Coronavirus preparedness planning for senior living communities

By Lori Heilstedt / Special to Healthcare Facilities Today
March 17, 2020

While there is much to learn about the newly emerged coronavirus COVID-19, we do know that the World Health Organization (WHO) has declared the outbreak of the novel coronavirus (COVID-19) a public health emergency of International concern. 

As a result, the United States Centers for Disease Control and Prevention (CDC) has been coordinating efforts with the U.S. government, public health partners, WHO and other global partners to aggressively respond to the global outbreak and prepare for the potential of community spread in the United States. 

The risk of getting COVID-19 in the U.S. is currently low, however, CDC officials have warned it is only a matter of time before it spreads among communities in the United States. According to a recent CDC Morbidity and Mortality Weekly Report, fourteen cases have been diagnosed in the United States and since its release, two deaths have been reported. 

There is much to learn about the transmissibility, severity, and other features of the newly emerged COVID-19.  It is difficult to make predictions with any degree of certainty about how the virus will spread or what will happen. However, the CDC and WHO have provided interim guidance on measures to slow and contain transmission of COVID-19.

Now is the time for senior living communities to act and prepare for the potential spread in the United States. Below are recommended strategies to proactively prepare your Senior Living community. The CDC and WHO websites also provide great tools and resources; links to specific resource tools are provided in the below recommendations.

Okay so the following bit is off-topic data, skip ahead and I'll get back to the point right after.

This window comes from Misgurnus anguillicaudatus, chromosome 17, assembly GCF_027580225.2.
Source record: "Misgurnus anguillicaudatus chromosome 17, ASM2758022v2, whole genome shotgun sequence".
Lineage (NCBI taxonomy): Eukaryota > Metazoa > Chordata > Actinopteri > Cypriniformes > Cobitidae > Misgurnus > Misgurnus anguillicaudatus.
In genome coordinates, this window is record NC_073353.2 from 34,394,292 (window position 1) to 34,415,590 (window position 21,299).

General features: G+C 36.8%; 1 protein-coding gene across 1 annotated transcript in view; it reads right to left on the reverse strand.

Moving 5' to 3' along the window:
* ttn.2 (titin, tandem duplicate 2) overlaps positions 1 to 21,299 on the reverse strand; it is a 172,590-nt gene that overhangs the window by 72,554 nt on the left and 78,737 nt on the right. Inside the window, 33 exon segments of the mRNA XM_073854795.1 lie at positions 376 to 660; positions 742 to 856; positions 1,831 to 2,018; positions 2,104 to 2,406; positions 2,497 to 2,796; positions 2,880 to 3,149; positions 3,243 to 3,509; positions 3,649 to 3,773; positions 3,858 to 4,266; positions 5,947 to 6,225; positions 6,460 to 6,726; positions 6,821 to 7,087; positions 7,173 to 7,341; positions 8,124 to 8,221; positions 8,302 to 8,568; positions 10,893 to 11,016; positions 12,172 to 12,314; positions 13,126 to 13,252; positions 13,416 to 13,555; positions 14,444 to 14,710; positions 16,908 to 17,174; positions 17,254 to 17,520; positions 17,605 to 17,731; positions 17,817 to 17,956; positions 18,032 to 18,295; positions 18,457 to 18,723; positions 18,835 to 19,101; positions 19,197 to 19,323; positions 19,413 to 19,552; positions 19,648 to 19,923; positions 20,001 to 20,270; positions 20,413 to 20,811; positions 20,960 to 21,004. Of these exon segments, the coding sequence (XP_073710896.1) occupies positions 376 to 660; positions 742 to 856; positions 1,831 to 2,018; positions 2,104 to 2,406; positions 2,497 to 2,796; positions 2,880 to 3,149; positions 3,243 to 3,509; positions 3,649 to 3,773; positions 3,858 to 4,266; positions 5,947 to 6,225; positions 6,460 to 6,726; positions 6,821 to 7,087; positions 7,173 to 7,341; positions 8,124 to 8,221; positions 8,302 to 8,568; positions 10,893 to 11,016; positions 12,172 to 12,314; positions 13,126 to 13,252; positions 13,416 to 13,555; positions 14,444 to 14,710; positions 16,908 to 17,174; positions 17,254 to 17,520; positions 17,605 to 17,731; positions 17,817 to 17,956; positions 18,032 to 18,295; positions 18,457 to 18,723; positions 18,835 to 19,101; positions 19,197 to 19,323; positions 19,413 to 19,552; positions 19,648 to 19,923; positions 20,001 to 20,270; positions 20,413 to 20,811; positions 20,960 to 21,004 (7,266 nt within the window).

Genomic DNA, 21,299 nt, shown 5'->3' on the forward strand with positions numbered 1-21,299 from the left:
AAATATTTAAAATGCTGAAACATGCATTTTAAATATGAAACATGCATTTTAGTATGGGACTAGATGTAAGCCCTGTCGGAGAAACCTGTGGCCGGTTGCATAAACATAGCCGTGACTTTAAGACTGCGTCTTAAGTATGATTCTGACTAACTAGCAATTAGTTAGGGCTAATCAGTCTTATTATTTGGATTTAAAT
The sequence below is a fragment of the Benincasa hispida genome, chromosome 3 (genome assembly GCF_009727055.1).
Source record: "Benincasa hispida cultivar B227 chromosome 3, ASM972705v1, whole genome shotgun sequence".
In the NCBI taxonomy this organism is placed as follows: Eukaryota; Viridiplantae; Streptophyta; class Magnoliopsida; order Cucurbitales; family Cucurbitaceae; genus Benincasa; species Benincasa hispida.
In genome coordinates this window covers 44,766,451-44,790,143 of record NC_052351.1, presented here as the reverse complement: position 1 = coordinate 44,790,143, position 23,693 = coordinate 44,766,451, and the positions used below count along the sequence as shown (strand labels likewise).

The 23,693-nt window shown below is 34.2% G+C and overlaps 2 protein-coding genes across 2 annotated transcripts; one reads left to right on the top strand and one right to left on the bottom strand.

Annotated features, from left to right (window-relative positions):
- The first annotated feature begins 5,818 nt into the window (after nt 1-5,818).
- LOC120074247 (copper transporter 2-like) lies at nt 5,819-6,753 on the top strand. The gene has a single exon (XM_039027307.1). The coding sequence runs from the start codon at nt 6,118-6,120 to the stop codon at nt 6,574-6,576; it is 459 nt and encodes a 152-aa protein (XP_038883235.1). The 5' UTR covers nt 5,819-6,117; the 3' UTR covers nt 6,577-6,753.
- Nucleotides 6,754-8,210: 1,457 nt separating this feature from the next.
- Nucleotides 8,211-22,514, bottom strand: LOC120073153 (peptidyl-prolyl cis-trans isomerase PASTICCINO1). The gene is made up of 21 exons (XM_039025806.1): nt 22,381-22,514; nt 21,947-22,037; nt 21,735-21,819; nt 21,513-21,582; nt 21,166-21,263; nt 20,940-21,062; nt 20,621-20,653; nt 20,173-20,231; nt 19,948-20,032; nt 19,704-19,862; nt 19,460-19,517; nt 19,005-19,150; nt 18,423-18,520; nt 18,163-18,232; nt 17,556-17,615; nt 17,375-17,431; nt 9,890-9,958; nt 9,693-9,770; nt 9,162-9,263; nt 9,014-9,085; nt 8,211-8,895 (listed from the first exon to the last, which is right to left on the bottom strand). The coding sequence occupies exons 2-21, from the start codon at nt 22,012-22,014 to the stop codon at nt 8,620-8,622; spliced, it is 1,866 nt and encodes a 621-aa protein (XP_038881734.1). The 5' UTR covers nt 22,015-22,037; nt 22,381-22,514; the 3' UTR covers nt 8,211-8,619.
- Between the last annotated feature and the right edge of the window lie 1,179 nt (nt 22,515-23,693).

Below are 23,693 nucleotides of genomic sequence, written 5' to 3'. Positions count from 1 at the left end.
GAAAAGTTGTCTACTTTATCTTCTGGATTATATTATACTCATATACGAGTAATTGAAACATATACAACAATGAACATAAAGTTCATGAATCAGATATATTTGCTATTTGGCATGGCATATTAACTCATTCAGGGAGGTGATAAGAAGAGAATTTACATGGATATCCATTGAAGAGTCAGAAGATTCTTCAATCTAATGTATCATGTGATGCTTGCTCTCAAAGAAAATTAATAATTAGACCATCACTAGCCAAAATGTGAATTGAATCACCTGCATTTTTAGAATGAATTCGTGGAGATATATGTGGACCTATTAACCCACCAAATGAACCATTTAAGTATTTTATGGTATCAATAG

1. Review/update organizational policies and operational practices:

a. Emergency Preparedness (Pandemic) Plans 

b. Human Resource

i. Ensure practices are consistent with public health recommendations and existing state and federal workplace laws

ii.  Emphasize staying home when sick, plan for how your organization will operate if there is increase absenteeism

c. Infection prevention and control for senior care facilities.

i. CDC has published infection control recommendations for COVID-19 to include assessment and triage of residents with acute respiratory symptoms, resident placement, precautions, including use of personal protective equipment, visitor management and source control 

ii. Inventory and ensure adequate supply of personal protective equipment

iii. Ensure routine environmental cleaning and disinfection   

2. Prepare staff, residents and visitors:  

a. Share the latest information about COVID-19 and refer to reliable sources such as the CDC Strategies for preventing the spread of COVID-19 in Long Term Care Facilities.

b. Educate your team on COVID-19 – what causes the COVID-19 respiratory illness, how it can be spread, symptoms (fever, cough, shortness of breath), what to do if sick, and how to prevent spreading the disease.  The CDC has made Educational handouts and posters available on its  website.

c. Refresh staff with education on hand hygiene and proper use of personal protective equipment (PPE) to include sequence for putting on and removing PPE

3. Create a Communication Plan for all stakeholders:

a. Ensure your communication plan includes how to report a potential COVID-19 case or exposure and how to contact and receive information from your state or local public health agency

b. The WHO has a COVID-19 Risk Communication Package for Healthcare Facilities

There is new information discovered daily about COVID-19.  Prepare your senior living community by keeping up with current events and be ready to implement additional recommendations as they become available.   

 Lori Heilstedt is a Healthcare Safety Advocate at Assurance


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